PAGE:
This Week’s Book Review – Aesop’s Animals

Looking for a good read? Here is a recommendation. I have an unusual approach to reviewing books. I review books I feel merit a review. Each review is an opportunity to recommend a book. If I do not think a book is worth reading, I find another book to review. You do not have to agree with everything every author has written (I do not), but the fiction I review is entertaining (and often thought-provoking) and the non-fiction contain ideas worth reading.

Book Review

Zoology as Seen through Fable

Reviewed by Mark Lardas
November 7, 2021

“Aesop’s Animals: The Science behind the Fables,” by Jo Wimpenny, Bloomsbury Sigma, 2021, 368 pages, $28.00 (Hardcover), $9.99 (ebook)

We read Aesop’s Fables as children or re-read them aloud to our children. Their lessons resonate today. But how accurate are the depictions of the animals in the fables. Can crows add pebbles to a pitcher to raise the water level? Are wolves cruel and rapacious, foxes wily or donkeys stubborn and stupid? Could a tortoise beat a hare in a race?

“Aesop’s Animals: The Science behind the Fables,” by Jo Wimpenny, looks at the answers to those questions. Wimpenny, a zoologist turned writer approaches the answers through the lens of modern zoology.

In individual chapters she uses nine different Aesop Fables featuring animals as a springboard, examining the behavior of these animals and related species. In addition to the creatures previously mentioned, she also looks at dogs, lions, monkeys, and insects (The Ants and the Grasshopper). Each chapter is an excursion studying the behavior and history of the featured species.

A chapter contains several strands. Wimpenny presents the featured fable. She then dissects it, comparing the actual behavior of the highlighted animals to their behavior in the fable. Along the way she presents the animals’ histories.  She shows how dogs became the species most closely associated with humans, why lions are the only social feline among the large cats, and how and why donkeys differ from horses.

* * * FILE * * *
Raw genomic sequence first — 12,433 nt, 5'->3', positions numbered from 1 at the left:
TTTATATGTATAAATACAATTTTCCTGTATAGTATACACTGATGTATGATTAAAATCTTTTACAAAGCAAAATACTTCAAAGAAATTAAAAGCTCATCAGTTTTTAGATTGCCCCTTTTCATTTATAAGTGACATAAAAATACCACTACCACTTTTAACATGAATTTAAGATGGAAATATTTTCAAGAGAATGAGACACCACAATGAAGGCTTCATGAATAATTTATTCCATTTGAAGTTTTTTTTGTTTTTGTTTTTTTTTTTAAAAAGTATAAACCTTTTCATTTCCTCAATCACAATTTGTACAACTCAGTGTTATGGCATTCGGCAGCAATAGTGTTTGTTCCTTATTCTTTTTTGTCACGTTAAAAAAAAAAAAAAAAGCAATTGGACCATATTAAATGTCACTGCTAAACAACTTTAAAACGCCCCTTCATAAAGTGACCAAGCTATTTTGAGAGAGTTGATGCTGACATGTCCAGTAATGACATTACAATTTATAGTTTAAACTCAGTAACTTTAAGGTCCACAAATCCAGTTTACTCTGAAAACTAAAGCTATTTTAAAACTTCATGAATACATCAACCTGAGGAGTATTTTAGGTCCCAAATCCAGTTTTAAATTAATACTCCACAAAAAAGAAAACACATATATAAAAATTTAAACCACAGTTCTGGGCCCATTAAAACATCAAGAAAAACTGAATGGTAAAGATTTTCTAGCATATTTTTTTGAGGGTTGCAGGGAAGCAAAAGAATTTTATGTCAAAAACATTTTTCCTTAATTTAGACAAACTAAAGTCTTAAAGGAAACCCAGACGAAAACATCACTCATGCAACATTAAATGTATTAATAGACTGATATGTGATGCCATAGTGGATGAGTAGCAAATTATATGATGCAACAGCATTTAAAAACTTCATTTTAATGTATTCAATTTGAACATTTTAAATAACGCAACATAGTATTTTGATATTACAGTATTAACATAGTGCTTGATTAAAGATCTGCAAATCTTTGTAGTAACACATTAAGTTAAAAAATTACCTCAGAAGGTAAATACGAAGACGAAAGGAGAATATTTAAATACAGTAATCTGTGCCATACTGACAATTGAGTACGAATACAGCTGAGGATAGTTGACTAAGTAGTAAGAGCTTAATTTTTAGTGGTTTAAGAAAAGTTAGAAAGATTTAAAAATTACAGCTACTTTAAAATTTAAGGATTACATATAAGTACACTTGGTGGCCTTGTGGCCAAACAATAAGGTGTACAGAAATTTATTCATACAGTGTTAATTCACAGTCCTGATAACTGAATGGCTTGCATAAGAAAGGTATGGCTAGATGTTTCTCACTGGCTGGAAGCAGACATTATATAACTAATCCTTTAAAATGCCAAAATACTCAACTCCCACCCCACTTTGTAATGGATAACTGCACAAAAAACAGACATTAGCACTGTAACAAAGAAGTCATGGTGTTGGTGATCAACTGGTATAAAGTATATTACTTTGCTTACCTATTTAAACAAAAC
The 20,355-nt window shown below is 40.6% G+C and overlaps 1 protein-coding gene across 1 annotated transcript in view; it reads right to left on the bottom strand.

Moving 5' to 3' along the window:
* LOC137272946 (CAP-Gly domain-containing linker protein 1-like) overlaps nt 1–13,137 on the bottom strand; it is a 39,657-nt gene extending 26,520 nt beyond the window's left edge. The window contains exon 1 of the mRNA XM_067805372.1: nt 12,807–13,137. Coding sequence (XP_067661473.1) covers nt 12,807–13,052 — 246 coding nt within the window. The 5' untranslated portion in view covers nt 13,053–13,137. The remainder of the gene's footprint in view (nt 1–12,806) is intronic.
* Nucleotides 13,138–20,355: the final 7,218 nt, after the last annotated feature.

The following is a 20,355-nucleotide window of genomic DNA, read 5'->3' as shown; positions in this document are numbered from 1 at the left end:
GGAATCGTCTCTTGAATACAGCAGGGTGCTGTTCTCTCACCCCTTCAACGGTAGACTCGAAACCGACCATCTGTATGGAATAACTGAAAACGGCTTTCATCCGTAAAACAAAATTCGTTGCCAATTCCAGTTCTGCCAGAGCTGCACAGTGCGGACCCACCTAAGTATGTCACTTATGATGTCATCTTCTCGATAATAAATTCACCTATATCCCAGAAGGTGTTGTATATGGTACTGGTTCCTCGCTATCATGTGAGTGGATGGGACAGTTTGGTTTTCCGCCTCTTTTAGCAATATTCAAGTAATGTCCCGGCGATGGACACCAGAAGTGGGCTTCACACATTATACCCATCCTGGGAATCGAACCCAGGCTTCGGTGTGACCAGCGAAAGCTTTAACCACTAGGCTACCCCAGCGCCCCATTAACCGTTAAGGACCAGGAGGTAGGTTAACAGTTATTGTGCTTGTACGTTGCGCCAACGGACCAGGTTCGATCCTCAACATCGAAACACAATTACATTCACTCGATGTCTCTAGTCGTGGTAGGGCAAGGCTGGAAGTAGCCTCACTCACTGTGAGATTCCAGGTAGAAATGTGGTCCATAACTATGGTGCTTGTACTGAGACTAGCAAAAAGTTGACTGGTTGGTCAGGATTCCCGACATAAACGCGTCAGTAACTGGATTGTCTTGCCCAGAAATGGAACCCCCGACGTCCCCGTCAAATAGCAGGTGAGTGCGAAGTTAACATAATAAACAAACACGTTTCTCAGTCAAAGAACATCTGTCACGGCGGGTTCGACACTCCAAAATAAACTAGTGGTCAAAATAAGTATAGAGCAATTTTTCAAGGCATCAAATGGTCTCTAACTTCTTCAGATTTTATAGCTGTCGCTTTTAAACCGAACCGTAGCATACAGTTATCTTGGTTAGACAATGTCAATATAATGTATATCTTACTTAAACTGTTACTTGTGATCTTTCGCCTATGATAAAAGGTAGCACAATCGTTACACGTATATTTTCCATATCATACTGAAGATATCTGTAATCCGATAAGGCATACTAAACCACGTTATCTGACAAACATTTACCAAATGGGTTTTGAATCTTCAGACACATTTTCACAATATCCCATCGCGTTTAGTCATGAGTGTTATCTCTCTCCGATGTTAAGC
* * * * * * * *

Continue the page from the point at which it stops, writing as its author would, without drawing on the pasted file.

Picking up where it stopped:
Several fables are surprisingly accurate. Crows are clever enough to put pebbles into a pitcher to raise the water level. Monkey see, monkey do is a phrase describing actual monkey behavior. (Wimpenny documents several monkey studies which showed how monkeys learned from each other or humans.) Animals do react to their reflections.

The fables also contain inaccuracies. Wimpenny shows how wolves get a bad rap in the fables. Nor does it matter whether a grasshopper saves up for the winter or not. It dies after a year regardless.

Wimpenny goes beyond looking at animals. “Aesop’s Animals” is also a study of zoology and its scientists. She presents the methods used by zoologists, and examines the controversies, contentions, and different approaches used both today and over time. It is as incisive a study of human behavior as of animal behavior.

“Aesop’s Animals” is a delightful book. Wimpenny approach is whimsical and amusing, but it is also fact-filled and highly readable. She is as accurate as she is entertaining. And yes, Wimpole does show how a tortoise could win a race with a hare.

Mark Lardas, an engineer, freelance writer, historian, and model-maker, lives in League City. His website is

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One Comment

  1. Sounds interesting. Thanks for continuing to post here.


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